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Ukraine's President Viktor Yanukovych holds his hand on the bible as he takes an oath in the parliament
Yanukovych, left, has more freedom in choosing his cabinetImage: AP

New, old constitution

October 1, 2010

A Ukrainian court has bolstered the power of President Viktor Yanukovych, ruling against changes that handed authority to parliament. The president is accused by some of seeking to return the country to authoritarianism.

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Ukraine's constitutional court handed powers back to President Viktor Yanukovych on Friday, reversing changes that gave greater responsibility to parliament.

The decision - called for by more than 250 pro-Yanukovych representatives in the parliament - restores Ukraine's original post Soviet constitution, which was altered in 2004.

"The court has ruled that the 2004 amendments to the Ukrainian constitution were unconstitutional due to violations of constitutional procedures in their examination and adoption," the head of the court, Anatoly Golovin, announced on Friday.

The original constitution - which gave the president free reign in choosing his cabinet - was hastily altered just before a series of mass protests that swept former pro-Western president Viktor Yushchenko to power.

Viktor Yushchenko, right, talks to Viktor Yanukovych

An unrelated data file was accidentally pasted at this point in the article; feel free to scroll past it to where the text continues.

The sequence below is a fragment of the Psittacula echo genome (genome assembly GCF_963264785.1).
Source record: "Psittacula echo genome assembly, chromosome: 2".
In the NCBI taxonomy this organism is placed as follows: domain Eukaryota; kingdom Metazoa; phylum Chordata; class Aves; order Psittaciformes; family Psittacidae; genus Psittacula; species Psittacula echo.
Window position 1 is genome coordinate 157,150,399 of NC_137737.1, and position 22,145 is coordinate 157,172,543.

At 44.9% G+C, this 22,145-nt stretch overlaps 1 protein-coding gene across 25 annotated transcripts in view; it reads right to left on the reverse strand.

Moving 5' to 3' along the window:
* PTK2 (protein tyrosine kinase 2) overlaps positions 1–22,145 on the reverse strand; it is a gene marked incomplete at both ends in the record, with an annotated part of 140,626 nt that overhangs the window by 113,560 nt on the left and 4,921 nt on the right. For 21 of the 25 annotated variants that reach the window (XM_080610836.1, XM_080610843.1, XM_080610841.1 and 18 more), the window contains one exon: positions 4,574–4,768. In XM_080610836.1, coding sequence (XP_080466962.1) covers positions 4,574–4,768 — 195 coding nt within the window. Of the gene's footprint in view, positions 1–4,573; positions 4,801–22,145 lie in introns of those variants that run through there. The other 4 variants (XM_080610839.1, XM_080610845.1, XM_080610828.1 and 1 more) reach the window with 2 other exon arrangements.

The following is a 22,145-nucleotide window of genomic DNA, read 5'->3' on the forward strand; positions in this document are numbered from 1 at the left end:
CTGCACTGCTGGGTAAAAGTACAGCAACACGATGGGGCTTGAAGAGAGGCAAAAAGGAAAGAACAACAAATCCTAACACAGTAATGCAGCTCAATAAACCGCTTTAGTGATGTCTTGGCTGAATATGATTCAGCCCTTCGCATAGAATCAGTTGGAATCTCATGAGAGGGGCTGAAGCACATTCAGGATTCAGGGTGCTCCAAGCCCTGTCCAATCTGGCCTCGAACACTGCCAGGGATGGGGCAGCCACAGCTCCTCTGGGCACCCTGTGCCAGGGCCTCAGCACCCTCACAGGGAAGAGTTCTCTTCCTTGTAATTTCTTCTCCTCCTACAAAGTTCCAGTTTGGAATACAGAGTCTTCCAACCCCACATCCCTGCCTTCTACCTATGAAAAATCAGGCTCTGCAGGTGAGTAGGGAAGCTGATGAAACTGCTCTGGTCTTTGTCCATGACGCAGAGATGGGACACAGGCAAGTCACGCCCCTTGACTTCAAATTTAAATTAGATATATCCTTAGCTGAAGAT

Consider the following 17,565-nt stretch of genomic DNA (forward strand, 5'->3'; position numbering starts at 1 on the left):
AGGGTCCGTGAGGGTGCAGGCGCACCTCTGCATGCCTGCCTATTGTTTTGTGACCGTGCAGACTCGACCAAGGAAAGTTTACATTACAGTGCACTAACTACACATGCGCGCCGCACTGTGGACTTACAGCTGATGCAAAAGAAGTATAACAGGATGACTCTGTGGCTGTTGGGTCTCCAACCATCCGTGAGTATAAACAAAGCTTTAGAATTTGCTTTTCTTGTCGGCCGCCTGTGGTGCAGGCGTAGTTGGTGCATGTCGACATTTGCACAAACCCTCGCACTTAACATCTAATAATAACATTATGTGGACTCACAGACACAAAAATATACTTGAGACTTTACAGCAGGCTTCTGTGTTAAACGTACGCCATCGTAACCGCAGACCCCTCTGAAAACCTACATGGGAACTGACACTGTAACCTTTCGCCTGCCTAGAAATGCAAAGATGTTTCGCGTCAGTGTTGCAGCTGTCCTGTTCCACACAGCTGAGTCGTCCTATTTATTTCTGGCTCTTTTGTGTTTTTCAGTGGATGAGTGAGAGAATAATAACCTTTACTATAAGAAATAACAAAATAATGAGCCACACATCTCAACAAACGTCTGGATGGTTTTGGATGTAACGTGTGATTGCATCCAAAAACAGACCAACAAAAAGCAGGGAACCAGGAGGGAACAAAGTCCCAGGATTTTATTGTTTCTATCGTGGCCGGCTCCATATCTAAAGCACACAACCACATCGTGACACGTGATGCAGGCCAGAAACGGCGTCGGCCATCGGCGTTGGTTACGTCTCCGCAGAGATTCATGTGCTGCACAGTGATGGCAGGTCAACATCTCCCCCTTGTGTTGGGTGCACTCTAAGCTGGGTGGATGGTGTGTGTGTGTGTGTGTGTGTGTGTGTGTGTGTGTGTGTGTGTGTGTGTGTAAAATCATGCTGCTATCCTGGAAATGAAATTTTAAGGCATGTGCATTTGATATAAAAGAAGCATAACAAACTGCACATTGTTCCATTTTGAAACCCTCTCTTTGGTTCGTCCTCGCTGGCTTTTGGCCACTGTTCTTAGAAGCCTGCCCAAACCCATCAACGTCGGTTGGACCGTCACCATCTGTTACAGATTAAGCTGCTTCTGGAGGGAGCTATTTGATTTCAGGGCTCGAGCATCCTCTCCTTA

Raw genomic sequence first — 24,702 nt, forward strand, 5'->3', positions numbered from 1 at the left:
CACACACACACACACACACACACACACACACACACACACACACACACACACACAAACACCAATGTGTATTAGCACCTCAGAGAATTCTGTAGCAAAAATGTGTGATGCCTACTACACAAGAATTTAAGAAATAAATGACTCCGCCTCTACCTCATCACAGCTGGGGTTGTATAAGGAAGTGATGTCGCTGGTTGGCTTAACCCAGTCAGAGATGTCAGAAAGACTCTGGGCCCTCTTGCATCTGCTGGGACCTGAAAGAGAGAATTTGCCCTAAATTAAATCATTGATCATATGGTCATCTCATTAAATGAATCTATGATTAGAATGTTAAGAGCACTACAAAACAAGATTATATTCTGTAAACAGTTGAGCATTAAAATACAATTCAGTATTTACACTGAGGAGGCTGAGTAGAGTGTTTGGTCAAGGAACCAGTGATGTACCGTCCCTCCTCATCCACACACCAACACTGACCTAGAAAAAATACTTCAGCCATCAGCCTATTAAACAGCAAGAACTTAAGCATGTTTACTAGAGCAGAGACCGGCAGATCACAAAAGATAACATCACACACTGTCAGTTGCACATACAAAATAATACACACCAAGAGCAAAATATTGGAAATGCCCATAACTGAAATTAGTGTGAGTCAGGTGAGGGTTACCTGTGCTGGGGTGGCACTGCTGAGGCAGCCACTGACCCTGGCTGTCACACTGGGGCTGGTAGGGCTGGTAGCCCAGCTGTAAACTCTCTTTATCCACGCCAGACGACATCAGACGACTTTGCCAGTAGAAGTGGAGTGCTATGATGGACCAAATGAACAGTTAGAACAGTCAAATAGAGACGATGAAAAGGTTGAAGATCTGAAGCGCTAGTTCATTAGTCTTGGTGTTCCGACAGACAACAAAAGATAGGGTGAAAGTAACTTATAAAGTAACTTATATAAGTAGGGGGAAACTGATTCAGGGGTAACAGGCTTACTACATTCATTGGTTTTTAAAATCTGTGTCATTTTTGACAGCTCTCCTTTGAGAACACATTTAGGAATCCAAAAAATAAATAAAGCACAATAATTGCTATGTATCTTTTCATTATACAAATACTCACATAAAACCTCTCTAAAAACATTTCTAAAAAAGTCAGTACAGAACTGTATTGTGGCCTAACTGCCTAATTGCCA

The 2004 election of Yanukovych was overturned and Viktor Yushchenko won the subsequent poll.Image: AP

The series of protests, which became known as the Orange Revolution, started after the pro-Russian Yanukovych was declared the winner of a presidential election. He lost office when the polls were ruled to have been fraudulent.

'An abuse of power'

Opponents of Yanukovych say that the ruling is part of an attempt to make the country more authoritarian.

"The court has discredited itself. This decision borders on an abuse of power," said the deputy head of Yulia Tymoshenko's parliamentary opposition faction, Olena Shustik.

Yanukovych, meanwhile, called on all branches of political power to observe "the rule of law" and accept the decision.

The ruling is expected to please the Kremlin, with which Yanukovych has been seeking to repair ties since the former regime moved more towards the EU.

Russian President Dmitry Medvedev has criticized changes in Kyrgyzstan to make the country a parliamentary democracy rather than a presidential system.

Author: Richard Connor (AFP/Reuters/dpa)
Editor:Chuck Penfold

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